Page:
In the larger scheme of things, the city council's decision to establish a right-of-way-of at Social Security Bar may not seem like a big deal. However, the Brookings City Council's action, and the public hearing leading up to it, is a good example of how local government is supposed to work.
While researching a different issue about the bar andndash; that of occasional criminal activity andndash; the city learned of the possibility, however unlikely, that public access to the area could be lost or limited should ownership of the 1.6-acre property change.
City Manager Gary Milliman and his staff took the initiative, did research and proposed several options to the council and the public. We didn't think highly of the proposals to allow vendors or to develop the acreage as a park, nor those to simply give the property to the state or sell it to a private party or nonprofit organization.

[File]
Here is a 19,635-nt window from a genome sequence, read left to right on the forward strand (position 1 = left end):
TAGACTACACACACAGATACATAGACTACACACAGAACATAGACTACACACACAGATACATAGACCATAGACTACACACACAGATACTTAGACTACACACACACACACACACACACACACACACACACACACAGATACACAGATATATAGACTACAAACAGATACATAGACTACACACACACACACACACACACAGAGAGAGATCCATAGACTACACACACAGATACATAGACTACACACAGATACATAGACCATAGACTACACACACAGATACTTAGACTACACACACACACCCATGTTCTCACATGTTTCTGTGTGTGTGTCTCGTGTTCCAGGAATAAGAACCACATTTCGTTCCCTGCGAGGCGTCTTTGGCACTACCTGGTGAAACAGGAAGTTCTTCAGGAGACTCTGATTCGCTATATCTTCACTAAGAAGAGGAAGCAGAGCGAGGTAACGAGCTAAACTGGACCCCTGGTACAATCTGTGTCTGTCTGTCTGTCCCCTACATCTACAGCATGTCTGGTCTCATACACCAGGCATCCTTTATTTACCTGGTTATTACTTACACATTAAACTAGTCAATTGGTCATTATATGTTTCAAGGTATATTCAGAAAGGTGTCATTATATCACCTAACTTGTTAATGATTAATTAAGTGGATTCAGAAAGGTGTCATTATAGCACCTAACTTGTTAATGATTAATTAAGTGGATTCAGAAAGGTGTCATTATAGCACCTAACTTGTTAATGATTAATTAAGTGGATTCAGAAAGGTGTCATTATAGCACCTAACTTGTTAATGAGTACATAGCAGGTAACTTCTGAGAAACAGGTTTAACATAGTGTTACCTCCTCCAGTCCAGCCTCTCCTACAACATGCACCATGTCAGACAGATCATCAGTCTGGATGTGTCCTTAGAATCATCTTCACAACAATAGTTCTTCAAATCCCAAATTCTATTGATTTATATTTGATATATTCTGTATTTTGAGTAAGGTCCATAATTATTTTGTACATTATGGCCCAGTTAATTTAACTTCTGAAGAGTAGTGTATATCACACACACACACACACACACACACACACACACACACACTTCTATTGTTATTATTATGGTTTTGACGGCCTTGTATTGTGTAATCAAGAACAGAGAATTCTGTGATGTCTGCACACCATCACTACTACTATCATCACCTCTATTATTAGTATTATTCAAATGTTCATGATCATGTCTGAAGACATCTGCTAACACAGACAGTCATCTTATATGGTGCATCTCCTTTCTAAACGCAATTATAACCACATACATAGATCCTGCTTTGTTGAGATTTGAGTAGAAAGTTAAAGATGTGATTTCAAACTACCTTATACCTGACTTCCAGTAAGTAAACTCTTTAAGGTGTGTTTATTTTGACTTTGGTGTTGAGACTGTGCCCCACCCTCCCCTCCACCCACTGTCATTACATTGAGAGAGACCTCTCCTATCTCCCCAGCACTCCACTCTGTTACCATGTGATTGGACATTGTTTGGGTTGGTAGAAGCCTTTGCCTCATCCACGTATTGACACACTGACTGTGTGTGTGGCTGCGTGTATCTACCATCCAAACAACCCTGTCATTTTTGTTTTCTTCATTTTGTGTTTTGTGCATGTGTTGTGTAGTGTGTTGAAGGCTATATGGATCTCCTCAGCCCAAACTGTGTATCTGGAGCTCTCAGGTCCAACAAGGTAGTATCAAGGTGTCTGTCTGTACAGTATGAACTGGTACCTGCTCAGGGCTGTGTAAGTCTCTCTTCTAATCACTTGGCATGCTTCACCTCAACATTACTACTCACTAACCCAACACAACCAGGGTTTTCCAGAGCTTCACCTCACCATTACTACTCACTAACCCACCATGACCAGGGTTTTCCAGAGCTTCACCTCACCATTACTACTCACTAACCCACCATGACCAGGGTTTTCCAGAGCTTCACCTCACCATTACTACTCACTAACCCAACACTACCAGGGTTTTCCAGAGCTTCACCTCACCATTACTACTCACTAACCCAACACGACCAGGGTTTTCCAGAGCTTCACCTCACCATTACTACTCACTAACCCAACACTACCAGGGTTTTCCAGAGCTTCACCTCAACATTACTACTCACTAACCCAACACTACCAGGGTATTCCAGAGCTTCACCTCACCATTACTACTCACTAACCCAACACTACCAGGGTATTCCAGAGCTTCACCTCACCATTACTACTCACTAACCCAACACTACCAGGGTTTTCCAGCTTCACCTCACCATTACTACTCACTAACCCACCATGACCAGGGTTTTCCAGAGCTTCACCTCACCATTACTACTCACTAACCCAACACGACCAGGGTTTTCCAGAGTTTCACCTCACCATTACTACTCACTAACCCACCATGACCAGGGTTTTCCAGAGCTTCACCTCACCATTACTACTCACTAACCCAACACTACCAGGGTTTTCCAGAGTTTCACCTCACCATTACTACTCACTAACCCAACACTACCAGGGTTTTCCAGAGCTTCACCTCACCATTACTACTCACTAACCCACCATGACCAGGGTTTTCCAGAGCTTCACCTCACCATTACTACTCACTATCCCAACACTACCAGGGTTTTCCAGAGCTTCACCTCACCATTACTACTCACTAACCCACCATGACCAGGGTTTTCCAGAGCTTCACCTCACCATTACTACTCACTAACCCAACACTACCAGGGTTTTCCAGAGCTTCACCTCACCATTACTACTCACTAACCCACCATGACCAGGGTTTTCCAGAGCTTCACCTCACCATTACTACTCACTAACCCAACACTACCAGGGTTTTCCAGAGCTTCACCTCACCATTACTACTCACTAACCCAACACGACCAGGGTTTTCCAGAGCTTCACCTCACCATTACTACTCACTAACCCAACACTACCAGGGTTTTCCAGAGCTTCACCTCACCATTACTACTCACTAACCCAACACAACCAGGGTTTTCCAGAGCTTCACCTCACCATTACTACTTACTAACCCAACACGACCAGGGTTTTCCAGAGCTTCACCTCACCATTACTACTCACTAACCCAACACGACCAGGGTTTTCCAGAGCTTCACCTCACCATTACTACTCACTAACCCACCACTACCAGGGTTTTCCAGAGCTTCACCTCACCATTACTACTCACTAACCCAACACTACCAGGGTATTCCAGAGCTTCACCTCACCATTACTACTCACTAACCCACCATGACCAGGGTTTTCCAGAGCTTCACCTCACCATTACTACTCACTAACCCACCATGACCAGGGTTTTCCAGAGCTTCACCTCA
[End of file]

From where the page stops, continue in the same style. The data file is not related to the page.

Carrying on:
The city council and citizens at the meeting didn't like those ideas, either. Instead, the council agreed to establish a public right-of-way, making it more likely that the public will always have access to the popular recreation spot.
The council also voted to improve signage at the site to bring more attention to the seasonal ban on overnight camping and fires.
The decisions are well and good, but a larger sign won't address the overriding issue of criminal activity at the river. But that is another topic for another public meeting andndash; one for which we believe the city, with the public's help, will also find an acceptable solution.